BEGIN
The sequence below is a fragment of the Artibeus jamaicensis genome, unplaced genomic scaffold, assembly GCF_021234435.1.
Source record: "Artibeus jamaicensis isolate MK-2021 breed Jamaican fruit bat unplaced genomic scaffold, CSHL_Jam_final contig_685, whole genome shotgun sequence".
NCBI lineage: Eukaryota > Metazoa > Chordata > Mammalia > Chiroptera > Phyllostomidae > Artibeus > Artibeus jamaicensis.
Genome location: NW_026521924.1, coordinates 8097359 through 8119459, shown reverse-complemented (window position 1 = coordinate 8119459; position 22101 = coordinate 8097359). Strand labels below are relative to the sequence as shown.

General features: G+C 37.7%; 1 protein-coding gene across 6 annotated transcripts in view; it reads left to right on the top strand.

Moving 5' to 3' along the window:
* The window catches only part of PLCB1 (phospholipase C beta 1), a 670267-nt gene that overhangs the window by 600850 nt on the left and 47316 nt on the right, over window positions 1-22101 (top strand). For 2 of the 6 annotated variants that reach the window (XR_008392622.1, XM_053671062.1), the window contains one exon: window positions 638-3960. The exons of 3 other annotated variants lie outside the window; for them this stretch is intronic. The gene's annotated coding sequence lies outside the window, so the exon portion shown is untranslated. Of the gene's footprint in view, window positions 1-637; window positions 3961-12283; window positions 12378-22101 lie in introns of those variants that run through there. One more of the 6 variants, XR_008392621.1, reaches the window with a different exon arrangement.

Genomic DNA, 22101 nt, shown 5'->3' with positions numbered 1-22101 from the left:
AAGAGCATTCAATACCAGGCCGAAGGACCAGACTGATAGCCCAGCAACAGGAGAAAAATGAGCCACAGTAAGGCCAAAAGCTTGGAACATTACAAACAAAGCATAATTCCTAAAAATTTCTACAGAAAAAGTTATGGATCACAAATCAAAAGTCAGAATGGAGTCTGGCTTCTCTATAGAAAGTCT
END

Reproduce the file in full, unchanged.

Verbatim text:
The sequence below is a fragment of the Artibeus jamaicensis genome, unplaced genomic scaffold, assembly GCF_021234435.1.
Source record: "Artibeus jamaicensis isolate MK-2021 breed Jamaican fruit bat unplaced genomic scaffold, CSHL_Jam_final contig_685, whole genome shotgun sequence".
NCBI lineage: Eukaryota > Metazoa > Chordata > Mammalia > Chiroptera > Phyllostomidae > Artibeus > Artibeus jamaicensis.
Genome location: NW_026521924.1, coordinates 8097359 through 8119459, shown reverse-complemented (window position 1 = coordinate 8119459; position 22101 = coordinate 8097359). Strand labels below are relative to the sequence as shown.

General features: G+C 37.7%; 1 protein-coding gene across 6 annotated transcripts in view; it reads left to right on the top strand.

Moving 5' to 3' along the window:
* The window catches only part of PLCB1 (phospholipase C beta 1), a 670267-nt gene that overhangs the window by 600850 nt on the left and 47316 nt on the right, over window positions 1-22101 (top strand). For 2 of the 6 annotated variants that reach the window (XR_008392622.1, XM_053671062.1), the window contains one exon: window positions 638-3960. The exons of 3 other annotated variants lie outside the window; for them this stretch is intronic. The gene's annotated coding sequence lies outside the window, so the exon portion shown is untranslated. Of the gene's footprint in view, window positions 1-637; window positions 3961-12283; window positions 12378-22101 lie in introns of those variants that run through there. One more of the 6 variants, XR_008392621.1, reaches the window with a different exon arrangement.

Genomic DNA, 22101 nt, shown 5'->3' with positions numbered 1-22101 from the left:
AAGAGCATTCAATACCAGGCCGAAGGACCAGACTGATAGCCCAGCAACAGGAGAAAAATGAGCCACAGTAAGGCCAAAAGCTTGGAACATTACAAACAAAGCATAATTCCTAAAAATTTCTACAGAAAAAGTTATGGATCACAAATCAAAAGTCAGAATGGAGTCTGGCTTCTCTATAGAAAGTCT